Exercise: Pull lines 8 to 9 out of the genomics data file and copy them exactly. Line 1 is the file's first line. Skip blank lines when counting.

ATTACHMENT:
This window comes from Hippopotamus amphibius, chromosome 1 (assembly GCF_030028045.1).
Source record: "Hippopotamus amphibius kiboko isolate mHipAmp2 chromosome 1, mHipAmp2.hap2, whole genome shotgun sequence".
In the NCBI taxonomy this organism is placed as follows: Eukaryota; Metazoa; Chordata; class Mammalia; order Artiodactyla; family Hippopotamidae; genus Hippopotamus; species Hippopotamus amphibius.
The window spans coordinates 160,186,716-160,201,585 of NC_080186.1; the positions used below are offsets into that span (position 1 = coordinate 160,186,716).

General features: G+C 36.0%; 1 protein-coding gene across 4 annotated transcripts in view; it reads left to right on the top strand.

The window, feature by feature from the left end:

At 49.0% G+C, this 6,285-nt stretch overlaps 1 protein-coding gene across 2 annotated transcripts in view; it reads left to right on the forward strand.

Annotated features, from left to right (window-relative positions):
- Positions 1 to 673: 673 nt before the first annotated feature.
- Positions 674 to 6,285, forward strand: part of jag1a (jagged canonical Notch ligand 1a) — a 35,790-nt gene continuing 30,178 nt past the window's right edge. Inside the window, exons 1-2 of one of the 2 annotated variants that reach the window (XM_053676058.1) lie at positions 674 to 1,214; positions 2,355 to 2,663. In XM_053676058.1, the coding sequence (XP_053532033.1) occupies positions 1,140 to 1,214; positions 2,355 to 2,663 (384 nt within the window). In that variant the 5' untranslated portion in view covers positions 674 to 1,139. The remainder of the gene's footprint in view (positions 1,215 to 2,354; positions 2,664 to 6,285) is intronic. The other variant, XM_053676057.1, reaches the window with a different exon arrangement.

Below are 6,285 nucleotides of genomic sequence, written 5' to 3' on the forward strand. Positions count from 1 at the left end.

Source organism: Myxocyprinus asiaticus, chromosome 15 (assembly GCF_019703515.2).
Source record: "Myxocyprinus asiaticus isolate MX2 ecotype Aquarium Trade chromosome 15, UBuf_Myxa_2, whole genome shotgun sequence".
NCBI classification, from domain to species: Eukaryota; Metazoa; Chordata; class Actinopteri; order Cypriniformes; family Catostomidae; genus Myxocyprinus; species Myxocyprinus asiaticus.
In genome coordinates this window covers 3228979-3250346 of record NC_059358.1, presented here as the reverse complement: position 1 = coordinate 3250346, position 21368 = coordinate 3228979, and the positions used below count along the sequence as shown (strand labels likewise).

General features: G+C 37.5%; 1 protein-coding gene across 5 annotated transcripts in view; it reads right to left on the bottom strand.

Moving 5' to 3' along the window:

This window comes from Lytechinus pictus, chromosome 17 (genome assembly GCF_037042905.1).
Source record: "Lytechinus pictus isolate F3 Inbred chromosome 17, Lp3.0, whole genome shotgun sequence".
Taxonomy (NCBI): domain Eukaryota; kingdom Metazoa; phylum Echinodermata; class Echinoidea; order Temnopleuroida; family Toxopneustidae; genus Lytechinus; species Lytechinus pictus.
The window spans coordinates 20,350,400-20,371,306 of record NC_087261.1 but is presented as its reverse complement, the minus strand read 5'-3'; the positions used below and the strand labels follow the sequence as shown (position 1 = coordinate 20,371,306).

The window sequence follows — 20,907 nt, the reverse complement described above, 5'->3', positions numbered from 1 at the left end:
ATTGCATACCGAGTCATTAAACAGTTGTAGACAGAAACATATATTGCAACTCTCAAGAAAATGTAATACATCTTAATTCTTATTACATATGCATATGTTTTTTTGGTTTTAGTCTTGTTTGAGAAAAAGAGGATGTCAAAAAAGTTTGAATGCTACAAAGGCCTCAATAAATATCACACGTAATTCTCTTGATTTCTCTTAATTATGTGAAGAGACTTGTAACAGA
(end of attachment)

Annotated features, from left to right (window-relative positions):
- Positions 1 to 673: 673 nt before the first annotated feature.